When William was discharged from prison, two other of his children had died, including Rachel at the age of 12. The other 4 had been scattered around the country. Most of the children died relatively young. In fact, when William died aged 72, he’d outlived all but two of his own children. After prison, William spent a couple of years in lodgings but by 1855 he was in the Amersham workhouse and stayed there until his death in 1873. It’s very difficult reading the Census details of a workhouse where so many people were crammed into one room. In the 1861 Census, next to William (next bed?) is 18 year old, George Barnett. George is classified as an imbecile. I can’t find any other Barnett’s in the record, so presumably George was there on his own, away from his family. In the ultimate irony, George’s place of birth is listed as Northampton. Whilst John Worley went one way, George Barnett went the other.

Bermuda, Ireland, Northampton, Seer Green. 200 years.

Our history. Our present.

Plan Z

It’s an odd sort of space at the moment. Not sad. Not depressing. I can’t quite find the adjective.

My sister and I had that conversation the other night. That one. The one I’ve been putting off for years. What plans are in place for Steven following my death? There I’ve said it now. It’s on record. You heard it. Time to start planning, or tending to my affairs as they used to call it.

I’m not unduly bothered about my death. I’m quite intrigued my next incarnational encounter with Whistler’s Mother. We had the bloodbath at the French Revolution, both suffered through the Irish potato famine and in more recent times had a face off across the floor in the Court of Protection. We have unfinished karma, so we’re bound to run across each other again. My friend and I were discussing how you become invisible as you get older; nobody notices you walking down the street or in a restaurant. Perhaps death is the final invisibility.

What got me and my sister onto the subject was the dreadful run of stories this week of people suddenly being carted off to ATUs. Four online friends have faced this horror in the past few days. Their family member isn’t ill. They don’t need assessment or treatment. For various reasons, unrelated to the person being detained, the support packages have broken down. Or, crucial parts of the support package that have been promised, haven’t transpired, leaving a crisis situation. Whilst alive, this is the fear that every family with a learning disabled member faces daily. It keeps me awake often. It has affected my health, physical and mental. A change of council policy, a new social worker, a reframing of a support need and BANG, everything you know and rely on, gets thrown up in the air.

Death certainly throws everything up in the air. I’m not even trying to tend to the emotional preparation for that. The important thing is have written down, every aspect of Steven’s care. Chose a “management team” for Steven’s ongoing care – it is too much to ask of one person. Not because of Steven but whoever takes on the task will be entering a bureaucratic kingdom from hell.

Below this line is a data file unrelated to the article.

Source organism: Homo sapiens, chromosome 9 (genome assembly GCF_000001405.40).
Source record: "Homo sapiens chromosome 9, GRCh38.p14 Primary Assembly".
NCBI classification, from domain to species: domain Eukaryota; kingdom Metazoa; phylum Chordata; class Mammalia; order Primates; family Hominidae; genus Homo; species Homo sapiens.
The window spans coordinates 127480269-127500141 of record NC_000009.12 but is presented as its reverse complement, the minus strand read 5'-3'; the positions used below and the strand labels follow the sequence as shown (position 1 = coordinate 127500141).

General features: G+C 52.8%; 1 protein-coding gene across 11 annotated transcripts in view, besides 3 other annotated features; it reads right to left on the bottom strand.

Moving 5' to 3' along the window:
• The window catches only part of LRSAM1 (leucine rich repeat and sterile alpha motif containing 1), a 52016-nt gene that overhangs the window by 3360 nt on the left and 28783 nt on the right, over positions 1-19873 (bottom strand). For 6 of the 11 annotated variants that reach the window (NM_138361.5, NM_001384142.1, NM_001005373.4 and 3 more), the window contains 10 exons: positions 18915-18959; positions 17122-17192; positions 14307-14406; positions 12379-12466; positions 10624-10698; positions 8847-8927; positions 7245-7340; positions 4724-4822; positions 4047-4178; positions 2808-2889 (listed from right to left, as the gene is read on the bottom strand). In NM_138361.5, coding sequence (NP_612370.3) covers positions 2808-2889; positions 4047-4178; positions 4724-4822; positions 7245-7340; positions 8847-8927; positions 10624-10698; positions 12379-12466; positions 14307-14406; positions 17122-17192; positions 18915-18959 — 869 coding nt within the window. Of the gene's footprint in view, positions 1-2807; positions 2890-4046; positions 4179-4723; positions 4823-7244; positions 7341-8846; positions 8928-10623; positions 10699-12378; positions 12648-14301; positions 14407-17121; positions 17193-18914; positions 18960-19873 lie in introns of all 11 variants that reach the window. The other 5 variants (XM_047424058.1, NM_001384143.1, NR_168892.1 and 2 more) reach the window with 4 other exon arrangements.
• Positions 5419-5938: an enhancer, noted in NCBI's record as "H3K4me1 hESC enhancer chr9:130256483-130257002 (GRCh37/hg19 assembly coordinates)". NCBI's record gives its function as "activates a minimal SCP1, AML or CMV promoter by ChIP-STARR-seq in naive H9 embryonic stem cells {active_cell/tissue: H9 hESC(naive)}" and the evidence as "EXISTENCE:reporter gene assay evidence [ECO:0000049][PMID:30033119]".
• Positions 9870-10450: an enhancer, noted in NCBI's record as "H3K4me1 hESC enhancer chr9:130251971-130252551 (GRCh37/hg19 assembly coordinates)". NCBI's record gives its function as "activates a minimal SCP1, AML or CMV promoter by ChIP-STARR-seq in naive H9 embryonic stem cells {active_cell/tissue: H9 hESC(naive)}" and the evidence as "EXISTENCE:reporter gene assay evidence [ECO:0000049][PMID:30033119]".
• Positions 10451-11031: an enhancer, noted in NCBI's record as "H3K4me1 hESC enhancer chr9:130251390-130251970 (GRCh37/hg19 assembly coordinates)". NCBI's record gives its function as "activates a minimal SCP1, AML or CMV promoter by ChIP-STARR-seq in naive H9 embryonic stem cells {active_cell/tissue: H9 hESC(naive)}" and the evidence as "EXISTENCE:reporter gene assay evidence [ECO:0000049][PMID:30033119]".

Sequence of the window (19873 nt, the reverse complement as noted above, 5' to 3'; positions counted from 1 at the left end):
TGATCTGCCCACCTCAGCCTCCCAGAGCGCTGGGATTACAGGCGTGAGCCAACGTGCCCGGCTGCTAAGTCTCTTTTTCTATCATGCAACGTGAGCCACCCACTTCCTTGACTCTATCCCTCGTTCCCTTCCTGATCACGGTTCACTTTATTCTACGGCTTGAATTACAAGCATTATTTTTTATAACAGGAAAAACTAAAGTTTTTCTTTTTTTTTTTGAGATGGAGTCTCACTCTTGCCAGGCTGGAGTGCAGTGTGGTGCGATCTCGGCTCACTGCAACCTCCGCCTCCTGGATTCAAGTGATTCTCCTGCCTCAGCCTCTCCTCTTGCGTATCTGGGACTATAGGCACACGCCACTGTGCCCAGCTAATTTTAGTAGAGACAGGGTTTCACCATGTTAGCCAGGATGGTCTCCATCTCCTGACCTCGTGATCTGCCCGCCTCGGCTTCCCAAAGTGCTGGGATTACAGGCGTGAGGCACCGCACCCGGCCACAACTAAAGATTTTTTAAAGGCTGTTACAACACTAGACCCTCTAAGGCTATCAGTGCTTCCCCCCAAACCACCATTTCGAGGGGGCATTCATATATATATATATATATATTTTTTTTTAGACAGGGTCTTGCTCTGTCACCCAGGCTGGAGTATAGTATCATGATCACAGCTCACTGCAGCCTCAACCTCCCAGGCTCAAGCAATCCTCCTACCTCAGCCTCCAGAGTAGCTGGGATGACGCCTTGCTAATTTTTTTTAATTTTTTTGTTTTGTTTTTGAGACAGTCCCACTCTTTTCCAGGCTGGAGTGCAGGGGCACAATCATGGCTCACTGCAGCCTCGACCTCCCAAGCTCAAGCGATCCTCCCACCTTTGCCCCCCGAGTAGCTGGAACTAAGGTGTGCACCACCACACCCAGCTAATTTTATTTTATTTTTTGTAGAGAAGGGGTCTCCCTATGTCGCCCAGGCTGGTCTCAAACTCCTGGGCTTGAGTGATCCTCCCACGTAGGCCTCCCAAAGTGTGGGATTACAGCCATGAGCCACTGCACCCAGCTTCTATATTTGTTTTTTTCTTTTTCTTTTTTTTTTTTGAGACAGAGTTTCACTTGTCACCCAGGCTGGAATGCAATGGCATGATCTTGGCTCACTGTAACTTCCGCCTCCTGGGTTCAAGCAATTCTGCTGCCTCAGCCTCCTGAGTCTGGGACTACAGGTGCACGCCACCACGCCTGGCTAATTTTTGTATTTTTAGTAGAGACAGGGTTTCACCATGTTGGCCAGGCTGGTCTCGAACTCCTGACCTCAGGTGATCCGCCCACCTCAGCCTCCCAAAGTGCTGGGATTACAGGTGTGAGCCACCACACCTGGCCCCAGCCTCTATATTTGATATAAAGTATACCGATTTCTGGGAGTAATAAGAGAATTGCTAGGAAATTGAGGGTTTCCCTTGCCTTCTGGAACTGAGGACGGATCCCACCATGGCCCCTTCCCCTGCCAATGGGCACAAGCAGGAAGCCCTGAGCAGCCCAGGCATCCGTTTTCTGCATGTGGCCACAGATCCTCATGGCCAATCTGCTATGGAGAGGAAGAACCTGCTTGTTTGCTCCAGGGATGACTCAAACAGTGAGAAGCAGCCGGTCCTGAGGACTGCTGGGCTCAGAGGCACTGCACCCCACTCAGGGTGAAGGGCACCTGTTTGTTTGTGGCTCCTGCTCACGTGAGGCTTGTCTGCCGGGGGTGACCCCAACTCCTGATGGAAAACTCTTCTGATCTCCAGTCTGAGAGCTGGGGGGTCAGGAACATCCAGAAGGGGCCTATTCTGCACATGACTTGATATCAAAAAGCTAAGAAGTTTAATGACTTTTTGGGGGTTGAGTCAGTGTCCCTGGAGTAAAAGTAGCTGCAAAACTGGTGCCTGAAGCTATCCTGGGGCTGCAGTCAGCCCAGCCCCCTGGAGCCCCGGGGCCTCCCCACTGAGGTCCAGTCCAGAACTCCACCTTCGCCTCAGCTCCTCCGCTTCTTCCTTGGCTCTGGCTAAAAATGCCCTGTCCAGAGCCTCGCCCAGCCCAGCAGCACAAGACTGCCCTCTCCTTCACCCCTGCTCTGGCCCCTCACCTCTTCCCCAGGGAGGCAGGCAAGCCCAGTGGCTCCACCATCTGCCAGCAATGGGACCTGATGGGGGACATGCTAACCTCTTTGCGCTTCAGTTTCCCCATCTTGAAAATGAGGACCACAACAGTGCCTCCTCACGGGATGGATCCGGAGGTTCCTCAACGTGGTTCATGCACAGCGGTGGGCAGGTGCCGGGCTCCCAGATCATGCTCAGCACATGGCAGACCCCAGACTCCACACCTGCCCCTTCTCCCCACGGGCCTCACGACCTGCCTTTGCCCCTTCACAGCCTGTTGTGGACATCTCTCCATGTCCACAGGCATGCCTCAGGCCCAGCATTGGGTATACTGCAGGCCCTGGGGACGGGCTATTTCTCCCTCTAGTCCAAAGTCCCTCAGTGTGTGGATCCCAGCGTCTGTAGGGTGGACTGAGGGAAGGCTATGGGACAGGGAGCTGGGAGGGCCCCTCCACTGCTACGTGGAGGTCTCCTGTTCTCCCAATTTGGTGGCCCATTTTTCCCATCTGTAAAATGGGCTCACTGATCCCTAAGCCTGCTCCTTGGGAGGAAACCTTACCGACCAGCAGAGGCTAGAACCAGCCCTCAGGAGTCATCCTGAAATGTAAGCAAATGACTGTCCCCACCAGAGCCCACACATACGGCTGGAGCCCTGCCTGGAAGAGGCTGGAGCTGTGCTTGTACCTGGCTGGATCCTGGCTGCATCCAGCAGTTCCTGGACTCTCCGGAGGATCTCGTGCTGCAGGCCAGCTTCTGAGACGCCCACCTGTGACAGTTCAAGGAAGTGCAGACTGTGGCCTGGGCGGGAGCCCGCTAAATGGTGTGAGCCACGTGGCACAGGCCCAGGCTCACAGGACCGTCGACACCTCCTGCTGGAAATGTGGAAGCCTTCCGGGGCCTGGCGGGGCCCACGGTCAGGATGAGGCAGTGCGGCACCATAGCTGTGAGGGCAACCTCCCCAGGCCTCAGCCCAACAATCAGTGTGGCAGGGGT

I’ve made a small start. I’ve been in touch with the bank to make sure the Personal Budget account and Steven’s account don’t get frozen upon my death. That has to carry on as normal. I’ve started to write a “Best Interests” statement, going into great depth why Steven must be allowed to continue living in his own home. But will it be listened to? I’ve began several lists: the things I buy in the weekly shop; the order of songs on Steven’s holiday cassette; the names of people in the 26 photo albums.

The real truth is that I could live another 10 years and spend the whole time doing this preparation.

And it won’t be enough.

Expertise

Another day. Another Twitter debate about why thousands of people are trapped in ATUs. Another debate where professionals who should know better pull out their trump card – “Lack of local expertise and skills” to shut down the real truth – lack of will and vested interests – being exposed.

I’m too fed up with that tired, offensive excuse being trotted out with depressing regularity. The implication stinks – the person is too complicated and challenging to be living in their own home and an institution is the best place for them. Engaging in that conversation perpetuates the fantasy, so let’s stop doing it.

Instead, let me tell you a few things that have happened in Cowley over the past fortnight and the input of Steven’s “unskilled, inexpert support team”.

1. Brought and fitted new living room curtains after a meltdown led to the slat blinds lying in a crumpled heap on the floor.

2. Taught Steven what the African lyrics in Going Back To My Roots mean.

3. Sat for an hour on Steven’s bed, reassuring him when he was upset and anxious about my late return from Scunthorpe.

4. Extended a shift by 45 minutes (unpaid) to go to the shop to buy some Crumbled ham.

5. Upon delivery of his new CD, learned and discussed the difference between Laurence Fox and Mr James Hathaway.

6. Took a pair of pyjamas with a hole in the crutch, home to repair.

7. Noticed the small sweet shop was busy and waited outside singing Shania Twain songs until the shop cleared.

8. Discovered a TV channel that plays 1980s music videos 24/7.

9. Mowed the back lawn.

10. Rearranged Steven’s schedule when they realised Take That were appearing on the Ant & Dec show.

That’s the sort of skilled expertise that’s developed when you have human beings interested in each other.